TAQueries: Maintaining Pressure on the ISS

I haven’t done a TAQueries in a while and this’ll be a very quick one as I don’t have much spare time on my hands. I’ll just get straight to the question. There are multiple systems that ensure the habitability of the International Space Station is ideal for the human body. These systems intricately control parameters, ranging anywhere from atmospheric pressure and oxygen levels to water supply and fire detection, to make the stay on the ISS as safe as possible for the astronauts. Every individual system is a small piece of a larger system called “Environmental Control and Life Support System”, or ECLSS for short. Deepak’s question, however, was specifically about atmospheric pressure.

To maintain atmospheric pressure, a spacecraft has to be built from heavy-duty materials that will be able to withstand the force with which the cabin will be pushed apart once air is pumped inside. Which is about 14.5 pounds per square inch. All cabins in the international space station are airtight, not allowing any air to escape to the vacuum of space. This is achieved through clever engineering solutions like the O-ring for example, about which you can watch an informative video right here:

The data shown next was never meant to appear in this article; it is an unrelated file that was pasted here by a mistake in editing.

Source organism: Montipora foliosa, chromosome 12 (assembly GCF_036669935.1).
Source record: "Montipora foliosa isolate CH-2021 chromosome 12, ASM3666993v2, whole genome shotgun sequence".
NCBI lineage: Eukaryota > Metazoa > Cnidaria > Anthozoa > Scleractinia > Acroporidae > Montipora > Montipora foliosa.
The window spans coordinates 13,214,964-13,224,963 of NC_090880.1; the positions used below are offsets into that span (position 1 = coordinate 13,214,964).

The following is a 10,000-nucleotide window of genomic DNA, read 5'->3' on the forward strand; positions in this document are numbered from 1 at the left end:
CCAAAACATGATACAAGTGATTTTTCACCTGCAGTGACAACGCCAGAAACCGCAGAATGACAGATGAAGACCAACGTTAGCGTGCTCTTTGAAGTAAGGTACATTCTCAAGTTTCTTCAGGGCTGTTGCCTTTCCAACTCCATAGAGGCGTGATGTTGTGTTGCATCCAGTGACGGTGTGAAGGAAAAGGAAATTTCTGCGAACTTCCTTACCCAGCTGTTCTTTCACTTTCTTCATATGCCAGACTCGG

Not quite the answer you were looking for? Be sure to let me know via email: theastrophysicist@hotmail.com or by tweeting at me @ThomasMoszczuk

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